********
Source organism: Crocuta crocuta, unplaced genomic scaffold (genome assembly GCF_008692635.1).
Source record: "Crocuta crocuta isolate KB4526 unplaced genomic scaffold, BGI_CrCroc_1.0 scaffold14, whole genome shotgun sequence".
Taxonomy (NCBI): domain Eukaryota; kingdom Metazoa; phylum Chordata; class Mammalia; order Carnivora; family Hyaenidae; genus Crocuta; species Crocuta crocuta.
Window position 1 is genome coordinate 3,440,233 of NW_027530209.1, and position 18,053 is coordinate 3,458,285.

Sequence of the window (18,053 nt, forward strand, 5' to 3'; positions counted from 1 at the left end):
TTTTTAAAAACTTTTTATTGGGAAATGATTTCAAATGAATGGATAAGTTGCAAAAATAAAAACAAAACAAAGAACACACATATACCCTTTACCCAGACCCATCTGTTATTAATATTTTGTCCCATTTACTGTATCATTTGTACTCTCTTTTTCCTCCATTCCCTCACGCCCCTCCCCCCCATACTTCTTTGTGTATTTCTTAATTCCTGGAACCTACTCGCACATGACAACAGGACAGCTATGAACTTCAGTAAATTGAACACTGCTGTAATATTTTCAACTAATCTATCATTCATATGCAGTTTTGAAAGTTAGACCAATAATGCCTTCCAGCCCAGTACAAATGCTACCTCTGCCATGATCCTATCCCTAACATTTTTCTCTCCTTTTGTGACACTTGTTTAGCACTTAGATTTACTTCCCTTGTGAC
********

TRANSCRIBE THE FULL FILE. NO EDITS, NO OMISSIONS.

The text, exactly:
Source organism: Crocuta crocuta, unplaced genomic scaffold (genome assembly GCF_008692635.1).
Source record: "Crocuta crocuta isolate KB4526 unplaced genomic scaffold, BGI_CrCroc_1.0 scaffold14, whole genome shotgun sequence".
Taxonomy (NCBI): domain Eukaryota; kingdom Metazoa; phylum Chordata; class Mammalia; order Carnivora; family Hyaenidae; genus Crocuta; species Crocuta crocuta.
Window position 1 is genome coordinate 3,440,233 of NW_027530209.1, and position 18,053 is coordinate 3,458,285.

Sequence of the window (18,053 nt, forward strand, 5' to 3'; positions counted from 1 at the left end):
TTTTTAAAAACTTTTTATTGGGAAATGATTTCAAATGAATGGATAAGTTGCAAAAATAAAAACAAAACAAAGAACACACATATACCCTTTACCCAGACCCATCTGTTATTAATATTTTGTCCCATTTACTGTATCATTTGTACTCTCTTTTTCCTCCATTCCCTCACGCCCCTCCCCCCCATACTTCTTTGTGTATTTCTTAATTCCTGGAACCTACTCGCACATGACAACAGGACAGCTATGAACTTCAGTAAATTGAACACTGCTGTAATATTTTCAACTAATCTATCATTCATATGCAGTTTTGAAAGTTAGACCAATAATGCCTTCCAGCCCAGTACAAATGCTACCTCTGCCATGATCCTATCCCTAACATTTTTCTCTCCTTTTGTGACACTTGTTTAGCACTTAGATTTACTTCCCTTGTGAC